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In 2018, South Korea is one of the wealthiest countries in the world – by GDP, in fact, it’s the 14th richest nation globally. And that shows in both its cities and architecture: Seoul, with a population of 10 million and multiple downtowns, boasts a tech-focused mini-city, a High Line-inspired elevated park imagined by MDRDV and a Zaha Hadid-designed cultural centre. The port city of Incheon, too, has emerged as an architectural destination, famed for its international airport – which includes a high-profile terminal designed by Gensler for the Pyeongchang Olympics – and IARC’s futuristic Tri-Bowl, which anchors the city’s harbour. The list goes on.

Indeed, for the last decade, South Korea has been experiencing a design boom. Yet much of the nation’s contemporary buildings are Western-influenced and Western-designed – and for older generations, it’s a marked difference from the architecture of pre-war Korea. So when Busan-based studio Architect K was tasked with building a home for a baby boomer client who wanted “a countryside home with a modern feeling,” it responded with a design that synthesizes elements of contemporary and traditional Korean architecture.

The project aimed to be sensitive to the cultural change witnessed by its inhabitants. As the studio explains, Korean baby boomers have thrived through postwar poverty and into a period of economic boom, experiencing first-hand the opening up of democracy in the aftermath of military rule. They grew up with Korea’s Confucian values – but, as a result of globalization, they now live in an age of capitalist mass culture and global values.

“The baby boomer generation is a multi-layered generation that exists through all the whirlpools of modern Korean history,” the studio says.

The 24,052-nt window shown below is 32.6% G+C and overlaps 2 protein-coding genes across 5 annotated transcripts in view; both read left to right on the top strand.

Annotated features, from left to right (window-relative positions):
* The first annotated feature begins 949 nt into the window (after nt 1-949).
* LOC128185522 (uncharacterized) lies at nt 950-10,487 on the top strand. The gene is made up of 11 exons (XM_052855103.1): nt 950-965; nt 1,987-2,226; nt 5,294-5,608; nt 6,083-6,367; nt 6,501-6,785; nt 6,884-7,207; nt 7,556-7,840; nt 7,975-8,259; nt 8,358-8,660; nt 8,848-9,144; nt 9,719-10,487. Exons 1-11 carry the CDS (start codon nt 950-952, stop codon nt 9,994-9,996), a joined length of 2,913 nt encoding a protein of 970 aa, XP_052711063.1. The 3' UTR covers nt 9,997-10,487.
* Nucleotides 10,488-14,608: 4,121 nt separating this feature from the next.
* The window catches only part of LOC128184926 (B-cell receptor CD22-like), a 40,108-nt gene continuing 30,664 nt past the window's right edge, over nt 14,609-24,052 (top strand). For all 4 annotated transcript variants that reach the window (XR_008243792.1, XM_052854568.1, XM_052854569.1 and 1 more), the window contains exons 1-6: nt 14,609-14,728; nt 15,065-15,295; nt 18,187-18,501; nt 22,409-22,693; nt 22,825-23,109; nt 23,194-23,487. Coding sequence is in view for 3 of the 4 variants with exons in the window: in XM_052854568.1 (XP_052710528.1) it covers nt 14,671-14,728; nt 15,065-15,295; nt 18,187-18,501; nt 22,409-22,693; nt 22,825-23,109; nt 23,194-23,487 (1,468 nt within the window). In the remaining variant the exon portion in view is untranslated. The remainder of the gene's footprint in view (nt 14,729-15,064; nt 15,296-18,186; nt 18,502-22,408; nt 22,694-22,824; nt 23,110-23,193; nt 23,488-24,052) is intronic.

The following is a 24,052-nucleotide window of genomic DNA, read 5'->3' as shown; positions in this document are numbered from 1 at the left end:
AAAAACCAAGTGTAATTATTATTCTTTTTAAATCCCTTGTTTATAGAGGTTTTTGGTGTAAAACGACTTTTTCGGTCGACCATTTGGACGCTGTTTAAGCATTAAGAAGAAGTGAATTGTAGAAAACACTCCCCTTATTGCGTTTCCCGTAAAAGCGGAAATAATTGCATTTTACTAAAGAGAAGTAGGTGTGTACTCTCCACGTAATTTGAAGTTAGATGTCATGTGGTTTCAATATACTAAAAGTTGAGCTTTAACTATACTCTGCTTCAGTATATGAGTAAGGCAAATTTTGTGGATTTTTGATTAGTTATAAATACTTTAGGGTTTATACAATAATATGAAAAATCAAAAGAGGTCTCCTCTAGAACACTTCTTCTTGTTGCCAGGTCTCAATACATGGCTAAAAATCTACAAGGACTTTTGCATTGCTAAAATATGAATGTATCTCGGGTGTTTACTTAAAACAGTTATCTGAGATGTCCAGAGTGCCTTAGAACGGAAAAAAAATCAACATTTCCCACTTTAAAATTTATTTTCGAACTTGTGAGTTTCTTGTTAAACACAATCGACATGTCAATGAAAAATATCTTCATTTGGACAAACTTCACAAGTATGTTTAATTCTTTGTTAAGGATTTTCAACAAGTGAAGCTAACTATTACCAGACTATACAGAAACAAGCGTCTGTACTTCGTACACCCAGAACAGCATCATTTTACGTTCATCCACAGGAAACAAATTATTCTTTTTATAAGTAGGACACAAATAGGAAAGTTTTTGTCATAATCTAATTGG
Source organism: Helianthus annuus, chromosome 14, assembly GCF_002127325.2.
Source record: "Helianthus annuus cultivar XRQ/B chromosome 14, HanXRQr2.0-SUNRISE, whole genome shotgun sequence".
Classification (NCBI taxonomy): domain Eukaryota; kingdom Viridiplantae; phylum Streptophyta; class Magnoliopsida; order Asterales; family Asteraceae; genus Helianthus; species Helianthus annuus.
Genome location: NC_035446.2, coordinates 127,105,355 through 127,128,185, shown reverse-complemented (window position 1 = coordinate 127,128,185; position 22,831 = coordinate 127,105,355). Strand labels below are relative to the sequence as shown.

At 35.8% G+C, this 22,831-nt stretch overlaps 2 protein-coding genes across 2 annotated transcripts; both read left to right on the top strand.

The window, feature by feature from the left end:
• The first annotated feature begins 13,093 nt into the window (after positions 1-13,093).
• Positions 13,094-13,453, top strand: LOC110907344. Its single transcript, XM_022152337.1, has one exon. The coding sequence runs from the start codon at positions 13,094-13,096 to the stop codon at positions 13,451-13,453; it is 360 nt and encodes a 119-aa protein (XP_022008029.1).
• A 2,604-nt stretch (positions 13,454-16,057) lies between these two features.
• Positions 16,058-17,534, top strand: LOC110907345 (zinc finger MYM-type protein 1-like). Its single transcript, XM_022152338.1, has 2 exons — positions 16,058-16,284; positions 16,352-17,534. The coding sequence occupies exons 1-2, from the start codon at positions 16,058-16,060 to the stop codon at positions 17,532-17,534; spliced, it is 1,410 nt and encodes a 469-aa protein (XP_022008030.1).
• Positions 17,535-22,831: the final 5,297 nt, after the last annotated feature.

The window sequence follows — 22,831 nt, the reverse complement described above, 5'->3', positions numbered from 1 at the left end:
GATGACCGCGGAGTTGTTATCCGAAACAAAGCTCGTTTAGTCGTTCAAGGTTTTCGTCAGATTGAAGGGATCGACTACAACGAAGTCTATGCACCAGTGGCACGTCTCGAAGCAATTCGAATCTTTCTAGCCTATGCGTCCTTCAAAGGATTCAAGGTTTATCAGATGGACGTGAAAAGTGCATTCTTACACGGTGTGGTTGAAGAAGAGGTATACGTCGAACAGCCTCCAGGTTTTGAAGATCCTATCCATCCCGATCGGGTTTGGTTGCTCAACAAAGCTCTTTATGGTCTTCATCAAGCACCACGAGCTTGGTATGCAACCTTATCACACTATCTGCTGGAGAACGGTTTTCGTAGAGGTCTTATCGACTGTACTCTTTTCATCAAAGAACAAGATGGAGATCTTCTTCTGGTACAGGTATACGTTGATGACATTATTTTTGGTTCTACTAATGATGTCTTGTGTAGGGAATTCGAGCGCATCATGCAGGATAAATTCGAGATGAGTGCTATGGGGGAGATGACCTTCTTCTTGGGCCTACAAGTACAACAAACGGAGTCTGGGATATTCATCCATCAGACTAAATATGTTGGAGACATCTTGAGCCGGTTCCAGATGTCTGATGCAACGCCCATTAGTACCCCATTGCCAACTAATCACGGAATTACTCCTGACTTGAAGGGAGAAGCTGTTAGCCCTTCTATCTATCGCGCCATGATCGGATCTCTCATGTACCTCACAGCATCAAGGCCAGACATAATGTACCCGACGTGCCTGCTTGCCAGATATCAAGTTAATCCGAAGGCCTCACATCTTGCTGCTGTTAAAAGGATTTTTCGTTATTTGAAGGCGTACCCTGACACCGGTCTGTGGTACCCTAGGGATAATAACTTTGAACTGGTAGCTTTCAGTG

The apt-named Grandpa’s Cool House is located on the rural outskirts of Gimhae, on the southeastern corner of the Korean Peninsula. It immediately establishes itself as part hanok – or traditional Korean home – and part contemporary residence. Its facade is clad in carbonized bamboo, a material grown and sourced in Gimhae, and its outer edge is rimmed by a narrow porch known as a toenmaru.

Traditionally, toenmaru were used to provide shade and, depending on how far they were set back from the house, control the amount of natural light that enters the house. It’s a space also used for common household activities, such as laundry and ironing. (Across from the toenmaru, separated by a courtyard, is a smaller building intended as a dedicated meditation space.)

The home’s pitched roof, as in hanoks, mirrors the gentle slope of the surrounding mountains. Even the cheoma – the overhanging eaves and rafters that shield the house from the elements – are a nod to local vernacular.

Here’s a view of Grandpa’s Cool House from the hobby space.

Built on a 675-square-metre inclined site – a common challenge to architects in Korea, where roughly 70 per cent of the land is hilly – Grandpa’s Cool House consists of two volumes connected by a single roof. The smaller volume, located on the western edge of the plot, is a dedicated hobby room, perfect for a retiree; the eastern volume features living quarters on two levels. The home’s construction materials are in line with contemporary Korean architecture: it’s made from a steel frame, reinforced concrete and cement bricks.

The corridor between the two volumes provides permeability – and allows for sweeping views of Gimhae’s rolling green mountains.

The living spaces were kept deliberately minimal. Guests enter a shared living room-kitchen space, where the home’s cement bricks and polished-concrete floors are left bare. To combat the coldness of these materials, Architect K encased the kitchen in a wooden volume resembling a pitched-roof house. “We organized spaces in a way that adds modern functionality and aesthetics while maintaining the layout and meaning of traditional architecture,” the firm says.

Indeed, the layout of Grandpa’s Cool House is also similar to hanoks in that the rooms are organized in a straight line. The master bedroom, with an ensuite bathroom and walk-in-closet / dressing room, is located directly behind the kitchen. From there, steps lead downwards towards a lower-level library and terrace (below).

The result, the architect says, is a home fitting for a resident who can appreciate both traditional and contemporary Korean touches – in other words, it’s built for a baby boomer. “It’s the modernization process of Korean native architecture.”

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